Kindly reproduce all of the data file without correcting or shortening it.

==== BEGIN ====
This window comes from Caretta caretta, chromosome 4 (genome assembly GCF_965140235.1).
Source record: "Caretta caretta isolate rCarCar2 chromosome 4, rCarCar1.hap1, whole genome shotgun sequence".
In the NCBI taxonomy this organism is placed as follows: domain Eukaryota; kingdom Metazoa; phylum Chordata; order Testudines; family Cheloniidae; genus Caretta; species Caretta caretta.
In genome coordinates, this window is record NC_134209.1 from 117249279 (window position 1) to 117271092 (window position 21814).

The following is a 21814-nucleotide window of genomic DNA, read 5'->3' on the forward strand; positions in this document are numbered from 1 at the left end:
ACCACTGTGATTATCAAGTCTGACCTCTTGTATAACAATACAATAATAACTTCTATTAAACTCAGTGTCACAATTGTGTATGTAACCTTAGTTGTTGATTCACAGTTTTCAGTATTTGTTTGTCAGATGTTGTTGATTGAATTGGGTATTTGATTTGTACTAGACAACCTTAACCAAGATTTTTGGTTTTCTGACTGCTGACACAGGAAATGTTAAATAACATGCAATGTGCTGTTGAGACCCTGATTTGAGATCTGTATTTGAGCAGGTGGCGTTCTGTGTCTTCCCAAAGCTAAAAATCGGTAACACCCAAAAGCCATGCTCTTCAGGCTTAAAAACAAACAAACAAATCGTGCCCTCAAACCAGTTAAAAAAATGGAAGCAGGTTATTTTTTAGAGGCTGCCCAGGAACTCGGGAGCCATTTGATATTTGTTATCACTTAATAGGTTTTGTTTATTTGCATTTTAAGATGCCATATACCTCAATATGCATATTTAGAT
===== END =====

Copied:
This window comes from Caretta caretta, chromosome 4 (genome assembly GCF_965140235.1).
Source record: "Caretta caretta isolate rCarCar2 chromosome 4, rCarCar1.hap1, whole genome shotgun sequence".
In the NCBI taxonomy this organism is placed as follows: domain Eukaryota; kingdom Metazoa; phylum Chordata; order Testudines; family Cheloniidae; genus Caretta; species Caretta caretta.
In genome coordinates, this window is record NC_134209.1 from 117249279 (window position 1) to 117271092 (window position 21814).

The following is a 21814-nucleotide window of genomic DNA, read 5'->3' on the forward strand; positions in this document are numbered from 1 at the left end:
ACCACTGTGATTATCAAGTCTGACCTCTTGTATAACAATACAATAATAACTTCTATTAAACTCAGTGTCACAATTGTGTATGTAACCTTAGTTGTTGATTCACAGTTTTCAGTATTTGTTTGTCAGATGTTGTTGATTGAATTGGGTATTTGATTTGTACTAGACAACCTTAACCAAGATTTTTGGTTTTCTGACTGCTGACACAGGAAATGTTAAATAACATGCAATGTGCTGTTGAGACCCTGATTTGAGATCTGTATTTGAGCAGGTGGCGTTCTGTGTCTTCCCAAAGCTAAAAATCGGTAACACCCAAAAGCCATGCTCTTCAGGCTTAAAAACAAACAAACAAATCGTGCCCTCAAACCAGTTAAAAAAATGGAAGCAGGTTATTTTTTAGAGGCTGCCCAGGAACTCGGGAGCCATTTGATATTTGTTATCACTTAATAGGTTTTGTTTATTTGCATTTTAAGATGCCATATACCTCAATATGCATATTTAGAT